Metastatic and alone

When I was diagnosed with metastatic breast cancer at 48, my world fell apart. The support just wasn’t there. There was no contact with a breast care nurse to be my source of information as I was processing this diagnosis and its implications. It was a confusing and scary time. – Claire

Sadly, this reflection from Claire is not an isolated one. For many years, women have been telling us at BCNA that while they were able to see a breast care nurse following their diagnosis of early breast cancer, it was very hard to connect with a breast care nurse after a diagnosis of metastatic breast cancer.

BCNA’s State of the Nation project (see article here) found that almost one-third of people with metastatic breast cancer (29 per cent) did not have as much contact with a breast care nurse as they felt they needed.

We know how important it is for people, women and men, living with metastatic disease to have the support of a specialist nurse like Gillian (see article here).

Living with incurable cancer, where treatment may be ongoing for the rest of your life, brings a whole raft of challenges. From dealing with the practicalities of managing treatment and its side effects, to making decisions about whether or not to remain in the paid workforce, to coming to terms with the enormity of a life-limiting illness and communicating this to loved ones and friends.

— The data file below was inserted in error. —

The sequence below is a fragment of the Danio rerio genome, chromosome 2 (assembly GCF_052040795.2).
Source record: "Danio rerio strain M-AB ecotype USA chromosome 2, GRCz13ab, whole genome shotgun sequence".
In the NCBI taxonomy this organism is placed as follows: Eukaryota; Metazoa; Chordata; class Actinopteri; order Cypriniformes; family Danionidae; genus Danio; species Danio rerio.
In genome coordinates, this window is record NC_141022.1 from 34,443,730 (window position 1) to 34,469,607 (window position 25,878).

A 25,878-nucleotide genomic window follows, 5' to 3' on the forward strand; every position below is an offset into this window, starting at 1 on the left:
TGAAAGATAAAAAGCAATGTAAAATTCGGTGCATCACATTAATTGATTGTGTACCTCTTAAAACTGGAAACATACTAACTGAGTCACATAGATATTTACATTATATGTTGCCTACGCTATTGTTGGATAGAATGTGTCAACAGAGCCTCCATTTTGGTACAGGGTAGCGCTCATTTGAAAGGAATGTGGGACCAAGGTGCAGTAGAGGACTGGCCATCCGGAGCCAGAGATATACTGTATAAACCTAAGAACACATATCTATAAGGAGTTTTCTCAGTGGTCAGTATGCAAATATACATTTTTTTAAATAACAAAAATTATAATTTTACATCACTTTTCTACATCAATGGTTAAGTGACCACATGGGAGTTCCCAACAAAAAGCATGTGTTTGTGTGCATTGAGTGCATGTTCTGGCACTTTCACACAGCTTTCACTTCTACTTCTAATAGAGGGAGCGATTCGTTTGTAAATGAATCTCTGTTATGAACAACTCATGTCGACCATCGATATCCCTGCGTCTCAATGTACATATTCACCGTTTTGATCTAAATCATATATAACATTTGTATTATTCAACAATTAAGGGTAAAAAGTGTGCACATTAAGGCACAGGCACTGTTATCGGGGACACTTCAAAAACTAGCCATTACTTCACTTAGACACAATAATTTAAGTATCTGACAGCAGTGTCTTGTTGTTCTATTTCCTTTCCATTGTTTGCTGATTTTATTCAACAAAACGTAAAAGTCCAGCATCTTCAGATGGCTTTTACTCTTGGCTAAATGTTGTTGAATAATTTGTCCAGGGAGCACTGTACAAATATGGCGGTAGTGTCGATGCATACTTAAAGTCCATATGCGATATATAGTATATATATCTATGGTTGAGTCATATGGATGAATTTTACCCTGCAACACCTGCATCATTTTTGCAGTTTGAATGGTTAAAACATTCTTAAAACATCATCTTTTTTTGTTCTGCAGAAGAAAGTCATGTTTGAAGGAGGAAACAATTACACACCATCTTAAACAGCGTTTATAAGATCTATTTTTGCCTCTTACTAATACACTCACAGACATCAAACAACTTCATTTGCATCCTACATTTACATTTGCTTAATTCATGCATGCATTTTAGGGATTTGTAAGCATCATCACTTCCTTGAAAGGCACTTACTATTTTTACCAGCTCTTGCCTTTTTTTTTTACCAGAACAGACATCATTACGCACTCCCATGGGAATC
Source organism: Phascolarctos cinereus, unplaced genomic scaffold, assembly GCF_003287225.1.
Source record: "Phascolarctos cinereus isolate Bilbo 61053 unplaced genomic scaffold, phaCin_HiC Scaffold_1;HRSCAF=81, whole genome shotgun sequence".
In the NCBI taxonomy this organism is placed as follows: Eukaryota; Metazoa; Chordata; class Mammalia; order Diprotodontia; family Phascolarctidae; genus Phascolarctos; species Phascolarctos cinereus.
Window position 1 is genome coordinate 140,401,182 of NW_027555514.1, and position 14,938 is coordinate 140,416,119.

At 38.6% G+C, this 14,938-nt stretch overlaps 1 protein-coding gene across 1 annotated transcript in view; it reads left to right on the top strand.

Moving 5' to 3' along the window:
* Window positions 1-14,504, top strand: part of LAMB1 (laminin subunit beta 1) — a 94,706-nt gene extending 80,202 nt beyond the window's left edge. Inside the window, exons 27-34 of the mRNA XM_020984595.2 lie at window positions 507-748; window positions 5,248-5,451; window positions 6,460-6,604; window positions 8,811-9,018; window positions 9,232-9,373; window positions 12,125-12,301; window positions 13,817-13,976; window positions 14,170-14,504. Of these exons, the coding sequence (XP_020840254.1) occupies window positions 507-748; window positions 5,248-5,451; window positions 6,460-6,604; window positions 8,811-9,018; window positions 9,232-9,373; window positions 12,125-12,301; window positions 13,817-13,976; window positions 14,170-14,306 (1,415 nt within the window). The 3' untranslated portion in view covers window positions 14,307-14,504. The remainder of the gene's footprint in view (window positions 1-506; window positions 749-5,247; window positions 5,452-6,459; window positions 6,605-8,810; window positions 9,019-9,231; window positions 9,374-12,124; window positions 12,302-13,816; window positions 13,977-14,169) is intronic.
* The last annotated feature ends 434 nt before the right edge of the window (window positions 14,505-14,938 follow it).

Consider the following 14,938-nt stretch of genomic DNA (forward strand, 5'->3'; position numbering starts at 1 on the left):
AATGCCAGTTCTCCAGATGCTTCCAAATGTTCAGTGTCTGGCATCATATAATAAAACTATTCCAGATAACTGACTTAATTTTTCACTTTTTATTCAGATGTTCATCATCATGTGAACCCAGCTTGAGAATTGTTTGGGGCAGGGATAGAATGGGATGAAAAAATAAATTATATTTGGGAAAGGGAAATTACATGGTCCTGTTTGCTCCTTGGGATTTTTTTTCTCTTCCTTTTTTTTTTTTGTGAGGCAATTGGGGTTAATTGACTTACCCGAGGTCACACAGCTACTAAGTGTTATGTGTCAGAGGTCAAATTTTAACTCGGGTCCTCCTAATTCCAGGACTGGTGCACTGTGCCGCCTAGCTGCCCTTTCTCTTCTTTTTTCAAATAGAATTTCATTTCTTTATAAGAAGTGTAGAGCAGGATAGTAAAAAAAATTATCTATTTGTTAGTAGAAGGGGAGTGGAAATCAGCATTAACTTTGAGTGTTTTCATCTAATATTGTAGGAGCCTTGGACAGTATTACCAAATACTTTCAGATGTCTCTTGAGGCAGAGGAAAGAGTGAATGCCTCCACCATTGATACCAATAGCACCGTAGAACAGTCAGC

For people with de novo disease (where their first diagnosis of breast cancer is metastatic breast cancer), there are additional challenges. They may have very little understanding of the healthcare system and how to navigate through it. The ‘language’ of breast cancer and its treatments may be completely new to them. And the first time they hear about a breast care nurse is often through their peers when they attend a community information forum or participate in an online discussion. Even then, they may struggle to understand how they can access the support of a specialist nurse.

BCNA believes everyone who is diagnosed with breast cancer should have the right to be supported by a breast care nurse. For people with metastatic breast cancer, this nurse needs to have specialised training, including an understanding of treatment pathways, to be able support their very specific needs.

Ensuring access to metastatic breast care nurses and cancer coordinators has been a key advocacy issue for BCNA over a number of years. Our 2013 and 2016 federal election submissions both called for new funding to increase the number of specialist advanced cancer nurses.

In our State of the Nation report, we again call for an increase in the number of metastatic breast care nurses in major metropolitan and regional cancer centres and the establishment of cancer care coordinator roles to support people with metastatic disease living in rural and regional Australia. This is one of our eight priorities for urgent action.

We have raised this issue with the Minister for Health, the Hon. Greg Hunt, in our meetings with him.

We are heartened that the McGrath Foundation has put an increased emphasis on recruiting and training metastatic breast care nurses and we acknowledge recent appointments of new metastatic breast care nurses in Western Australia, NSW and Victoria. BCNA is working closely with the McGrath Foundation to jointly advocate for increased investment by the Federal Government into the creation of new roles to fill the gaps in care that currently exist.

BCNA will continue to advocate for additional resources, including specialist nurses, to support people living with metastatic disease.

Issue 83
Spring 2018